This devotional was written by Mike DeVries
When Aaron has finished making atonement for the Most Holy Place, the tent of meeting and the altar, he shall bring forward the live goat. He is to lay both hands on the head of the live goat and confess over it all the wickedness and rebellion of the Israelites – all their sins – and put them on the goat’s head. He shall send the goat away into the wilderness in the care of someone appointed for the task. The goat will carry on itself all their sins to a remote place, and the man shall release it in the wilderness. —Leviticus 16:20-22
The text of Leviticus 16 captures one of the more profound images in all of the Scriptures: the Day of Atonement. On this day, once a year, the high priest would enter the Most Holy Place, where it was believed the presence of God mysteriously resided here on earth. There he would make atonement for all the people, wiping away their sins from the prior year.
The high mark of the Day was when the priest would lay his hands on the head of a goat and pronounce over it all the sins of the people, thus transferring them onto the head of the goat. The goat would then be taken deep into the wilderness and set free, with all the sins of the Israelites upon it. I guess you could say that this was one loaded-down goat.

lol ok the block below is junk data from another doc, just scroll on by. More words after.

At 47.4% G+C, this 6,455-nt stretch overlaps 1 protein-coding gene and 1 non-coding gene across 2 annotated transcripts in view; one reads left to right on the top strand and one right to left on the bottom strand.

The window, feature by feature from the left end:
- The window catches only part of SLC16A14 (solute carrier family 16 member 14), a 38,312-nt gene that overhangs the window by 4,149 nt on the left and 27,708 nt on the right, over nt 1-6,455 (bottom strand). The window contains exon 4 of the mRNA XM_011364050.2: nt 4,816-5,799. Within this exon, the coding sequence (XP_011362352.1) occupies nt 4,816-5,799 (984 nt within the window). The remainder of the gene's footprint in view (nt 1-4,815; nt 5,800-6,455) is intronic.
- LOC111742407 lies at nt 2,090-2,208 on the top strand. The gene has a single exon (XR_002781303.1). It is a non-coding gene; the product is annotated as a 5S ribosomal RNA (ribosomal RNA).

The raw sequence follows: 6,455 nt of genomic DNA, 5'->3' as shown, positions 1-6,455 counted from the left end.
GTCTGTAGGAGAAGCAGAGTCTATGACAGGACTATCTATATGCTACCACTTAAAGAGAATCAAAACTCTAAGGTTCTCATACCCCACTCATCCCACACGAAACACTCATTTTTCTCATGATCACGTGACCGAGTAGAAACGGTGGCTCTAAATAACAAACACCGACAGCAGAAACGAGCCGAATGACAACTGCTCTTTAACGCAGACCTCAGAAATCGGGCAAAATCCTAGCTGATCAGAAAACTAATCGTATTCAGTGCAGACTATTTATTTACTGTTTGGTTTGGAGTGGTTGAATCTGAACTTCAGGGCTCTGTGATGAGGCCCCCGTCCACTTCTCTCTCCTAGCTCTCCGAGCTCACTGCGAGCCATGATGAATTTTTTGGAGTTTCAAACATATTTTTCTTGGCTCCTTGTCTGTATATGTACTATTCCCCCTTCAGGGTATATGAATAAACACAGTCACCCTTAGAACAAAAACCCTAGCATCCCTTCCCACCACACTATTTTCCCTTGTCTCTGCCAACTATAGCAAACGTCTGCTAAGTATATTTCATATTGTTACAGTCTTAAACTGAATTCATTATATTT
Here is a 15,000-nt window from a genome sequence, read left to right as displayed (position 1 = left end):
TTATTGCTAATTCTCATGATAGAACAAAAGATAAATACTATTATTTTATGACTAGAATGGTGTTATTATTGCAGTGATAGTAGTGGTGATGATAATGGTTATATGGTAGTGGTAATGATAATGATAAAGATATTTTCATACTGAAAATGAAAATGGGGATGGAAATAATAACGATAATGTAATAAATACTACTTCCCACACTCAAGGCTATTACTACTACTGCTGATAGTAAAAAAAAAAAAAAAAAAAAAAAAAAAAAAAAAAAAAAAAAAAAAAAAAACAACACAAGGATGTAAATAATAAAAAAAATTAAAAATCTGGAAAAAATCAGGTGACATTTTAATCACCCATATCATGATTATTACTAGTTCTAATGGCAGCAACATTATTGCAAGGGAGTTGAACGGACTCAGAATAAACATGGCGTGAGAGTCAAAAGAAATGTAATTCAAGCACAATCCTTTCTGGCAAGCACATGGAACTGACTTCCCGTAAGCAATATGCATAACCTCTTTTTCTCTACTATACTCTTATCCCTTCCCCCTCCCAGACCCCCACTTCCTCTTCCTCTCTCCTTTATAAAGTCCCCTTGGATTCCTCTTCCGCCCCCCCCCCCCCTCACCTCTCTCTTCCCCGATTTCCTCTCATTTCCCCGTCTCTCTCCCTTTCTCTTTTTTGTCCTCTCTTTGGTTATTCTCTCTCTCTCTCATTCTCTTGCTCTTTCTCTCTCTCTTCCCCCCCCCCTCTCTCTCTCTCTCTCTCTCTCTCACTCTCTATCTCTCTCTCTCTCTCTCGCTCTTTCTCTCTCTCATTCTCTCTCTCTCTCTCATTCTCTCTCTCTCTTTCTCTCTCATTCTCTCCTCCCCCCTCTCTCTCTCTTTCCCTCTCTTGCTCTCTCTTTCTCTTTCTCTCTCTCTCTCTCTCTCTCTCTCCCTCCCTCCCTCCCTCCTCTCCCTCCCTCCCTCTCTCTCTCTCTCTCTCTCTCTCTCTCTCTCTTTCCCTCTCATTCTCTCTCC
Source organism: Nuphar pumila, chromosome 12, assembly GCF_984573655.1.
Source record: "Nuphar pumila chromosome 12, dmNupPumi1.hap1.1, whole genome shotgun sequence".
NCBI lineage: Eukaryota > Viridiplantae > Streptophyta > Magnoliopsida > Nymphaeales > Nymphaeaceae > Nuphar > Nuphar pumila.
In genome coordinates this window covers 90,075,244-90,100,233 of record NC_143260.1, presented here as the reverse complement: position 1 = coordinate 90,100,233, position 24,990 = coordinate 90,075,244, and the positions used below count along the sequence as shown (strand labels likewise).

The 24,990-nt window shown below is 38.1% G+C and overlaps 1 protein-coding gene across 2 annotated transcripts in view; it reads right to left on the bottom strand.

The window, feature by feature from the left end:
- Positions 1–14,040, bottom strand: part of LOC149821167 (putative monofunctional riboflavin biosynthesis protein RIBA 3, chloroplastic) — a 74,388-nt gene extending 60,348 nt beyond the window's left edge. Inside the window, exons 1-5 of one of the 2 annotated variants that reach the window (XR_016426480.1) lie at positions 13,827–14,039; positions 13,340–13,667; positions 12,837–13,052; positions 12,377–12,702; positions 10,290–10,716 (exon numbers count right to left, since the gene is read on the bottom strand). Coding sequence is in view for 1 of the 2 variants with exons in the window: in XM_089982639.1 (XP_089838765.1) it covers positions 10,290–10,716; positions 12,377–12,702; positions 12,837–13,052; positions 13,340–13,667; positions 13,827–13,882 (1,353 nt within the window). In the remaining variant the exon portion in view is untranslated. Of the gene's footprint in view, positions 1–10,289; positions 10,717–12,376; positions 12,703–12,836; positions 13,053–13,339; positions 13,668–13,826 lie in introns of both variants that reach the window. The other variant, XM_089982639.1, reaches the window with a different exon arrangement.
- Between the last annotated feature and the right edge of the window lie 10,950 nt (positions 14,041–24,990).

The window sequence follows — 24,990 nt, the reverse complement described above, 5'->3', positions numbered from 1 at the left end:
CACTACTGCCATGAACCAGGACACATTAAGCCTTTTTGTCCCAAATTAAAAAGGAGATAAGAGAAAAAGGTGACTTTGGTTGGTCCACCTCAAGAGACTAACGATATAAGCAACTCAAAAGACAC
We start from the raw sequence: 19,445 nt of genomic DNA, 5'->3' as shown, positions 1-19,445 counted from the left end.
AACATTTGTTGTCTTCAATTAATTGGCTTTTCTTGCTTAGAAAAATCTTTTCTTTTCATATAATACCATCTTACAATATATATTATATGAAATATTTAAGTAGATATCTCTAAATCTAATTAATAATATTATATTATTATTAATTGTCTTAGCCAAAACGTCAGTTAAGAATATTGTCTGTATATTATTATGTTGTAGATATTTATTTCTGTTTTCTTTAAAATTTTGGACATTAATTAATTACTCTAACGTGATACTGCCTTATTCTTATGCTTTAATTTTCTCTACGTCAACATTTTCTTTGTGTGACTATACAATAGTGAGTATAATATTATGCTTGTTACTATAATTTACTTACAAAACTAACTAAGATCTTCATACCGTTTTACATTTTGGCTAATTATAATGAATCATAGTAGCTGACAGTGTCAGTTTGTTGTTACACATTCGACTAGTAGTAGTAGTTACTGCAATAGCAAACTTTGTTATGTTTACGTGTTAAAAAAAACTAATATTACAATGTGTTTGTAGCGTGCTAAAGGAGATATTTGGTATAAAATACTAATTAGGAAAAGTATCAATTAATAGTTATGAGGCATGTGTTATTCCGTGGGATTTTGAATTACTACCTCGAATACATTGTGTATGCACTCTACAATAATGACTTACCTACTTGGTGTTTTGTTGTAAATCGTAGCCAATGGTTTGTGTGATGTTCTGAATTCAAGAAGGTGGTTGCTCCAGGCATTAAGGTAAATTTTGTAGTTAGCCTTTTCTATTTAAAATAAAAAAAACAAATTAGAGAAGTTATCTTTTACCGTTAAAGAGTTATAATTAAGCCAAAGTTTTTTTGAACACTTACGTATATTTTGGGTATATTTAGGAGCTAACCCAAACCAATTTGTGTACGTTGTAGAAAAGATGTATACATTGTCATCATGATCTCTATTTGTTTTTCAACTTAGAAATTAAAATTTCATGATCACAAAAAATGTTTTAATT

Now, perhaps you’re wondering – what on earth is going on here?
In giving the Israelites these observances, God was giving the people a rich image. Their sins, more than merely being covered over, were actually removed, sent away.
There is a huge difference between having your sins covered over and having them removed.
After the goat was sent away, the people celebrated. (I think the actual Hebrew term would be “party.”) Anyway, the people celebrated because their sins were not just excused, but were wiped clean. It wasn’t that God was somehow just appeased, still leaving the sins in their place. The Israelites actually believed that they were free from them—those sins had been sent away, never to return. It was as if they never happened in the first place.
Astounding, is it not?
Their sins were removed. They were set free. And so it is with us.
Jesus, on the cross, was not merely covering over your sin and my sin. No, he was actually removing it from us, doing away with it... sending it away, never to return. Do we still feel the effects and consequences of our sin? Sure. But as for the sin itself... it’s gone. It is as if it never happened.
So the next time a past sin is brought back to memory, remember that you’ve been set free. Sin has been done away with. There’s no goat here.
If you are still haunted by the past, take a few moments to write out those sins, pronouncing over them God’s forgiveness, freedom, and wholeness. Maybe you want to throw them away, symbolically showing the deeper reality that they have been removed.